That's a bad-ass animation process right there. I'm assuming you could do something similar in Toon Boom Harmony nowadays (as far as rotoscoping the 3d background, vector line widths, etc.), but to be able to do that stuff all in Blender is quite nifty! No idea, though, what all is behind that monster of a shader's setup that he uses to do the rim-lighting and auto-light the 3d background in the video, but there's a TON of those 'noodles' going on there in the first couple of frames of the BG rotoscoping portion. I'd imagine it has something to do with the averaging of the normals of the vector lines/splines of the Grease-pencil though, and their angle to the lighting widget (which I don't think actually can
be done in Toon-boom Harmony yet...), but it's definitely a cool concept and probably would be great if it was something we could all have access to! Either way, thanks for sharing dude!Regarding rendering and the concept of animation using 3d2d sprites:
As mentioned before, I'm not as familiar with shaders as many 3d artists are, but I know what makes 3d stuff tick and how that applies to games efficiency-wise in terms of what's doable in a real-time engine. That being said, I've been struggling between 3d and 2d recently, and this is mostly because of what 2d generally LOOKS like when compared to 3d mimicking the same styles -- and until seeing that Guilty Gear video I linked to above, I wasn't convinced the two could ever be married convincingly enough without A LOT of effort that's, quite frankly, very unrealistic for a small indie team:
Some examples of unrealistic indie 3d2d sprite workflows:http://kofaniv.snkplaymore.co.jp/english/info/15th_anniv/2d_dot/creation/http://www.siliconera.com/2012/02/09/the-art-of-blazblue-part-2-animation-phase/
On the other hand, when I saw the video in my original post above for the first time, I had the spark of an idea that it might be possible to create these sorts of 'sprites' in ultra high-resolution vector-style art as 3d models in realtime (if desired) -- and all it would take would be a proper shader (realtime would be ideal) with the proper threshold for highlights and shadows, an AO map (hand-painted), and a 3d model with a texture used only for colors and linework only (as mentioned in the video, using UV maps to control the line width!)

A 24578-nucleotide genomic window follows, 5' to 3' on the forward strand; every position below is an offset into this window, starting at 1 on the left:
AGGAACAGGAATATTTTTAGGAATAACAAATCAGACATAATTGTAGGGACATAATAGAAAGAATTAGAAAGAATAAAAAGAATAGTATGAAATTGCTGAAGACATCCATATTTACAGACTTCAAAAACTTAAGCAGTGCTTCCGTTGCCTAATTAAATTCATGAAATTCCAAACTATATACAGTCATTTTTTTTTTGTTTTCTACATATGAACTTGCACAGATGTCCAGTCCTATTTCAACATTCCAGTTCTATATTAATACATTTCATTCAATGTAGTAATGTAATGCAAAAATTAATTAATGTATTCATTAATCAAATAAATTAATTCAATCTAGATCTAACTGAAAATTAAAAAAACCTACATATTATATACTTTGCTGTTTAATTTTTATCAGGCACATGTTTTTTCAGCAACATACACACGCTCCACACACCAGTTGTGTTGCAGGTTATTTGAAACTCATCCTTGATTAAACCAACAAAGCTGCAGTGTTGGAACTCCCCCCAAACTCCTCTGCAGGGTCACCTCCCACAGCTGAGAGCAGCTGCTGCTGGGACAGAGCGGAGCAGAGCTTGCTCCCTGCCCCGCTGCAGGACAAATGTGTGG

This simple process would obviously need to be tweaked, but if perfected, we could use 3d models directly in games (with linear animation curves) and have 3d2d 'sprites' of infinite resolution that look perfectly like cartoons, and could possibly surpass pixel art in some areas, but without the heavy workload of animating every lighting or clothing change by hand for every single frame, for every single action, and lead to much more varied environments in games that can affect the characters more, leading to more immersion and better-looking 3d cartoon-style games in general, at least in my opinion.
The shader, if created properly, could simulate actual airbrushed falloff in some cases too, leading to the same tools being used for both games as well as film-style animation (such as what Indigo posted) where all the heavy-lifting would be done for you (linework/coloring/shading/etc.) and all you'd have to do is draw over it to simulate your own style. Since Anime, at its core, is the cleanest possible cartoon rendering style (aside from pure black and white!), it would lend itself well to any further shading tweaks/styles that one could imagine, with all the form and coloring intact from the outset!
My personal interest in this is to create workflows that allow 3d models in 3d games to look 2d-rendered, especially when they use traditional 2d-oriented views (particularly side-scrolling and top-down views) so that games with gameplay akin to SNES-era RPGs and Platformers can get the high-res treatment they deserve and also have some fun camera and lighting shift effects to play with in the process. Much of what made those games great came from their limitations -- and with a limited perspective on, say, an isometric strategy game or whatever other type of game you can imagine, when mixed with 3d2d sprites (again, do reference the Guilty Gear video), with each character having their own light source, our games can again resemble the amazing visuals of games of the past -- without having to hand-paint our lighting on our 3d models to make them look as sprites (after all, lighting and shadow do change when sprites move... yet, it doesn't seem to do that on a lot of the 3d DBZ games, does it? [Tenkaichi series, I'm looking at YOU!] )
A pretty decent example of a high-res sprite that could have potentially been better-served as an 3d2d model (the rest of the iOS game looks MUCH worse!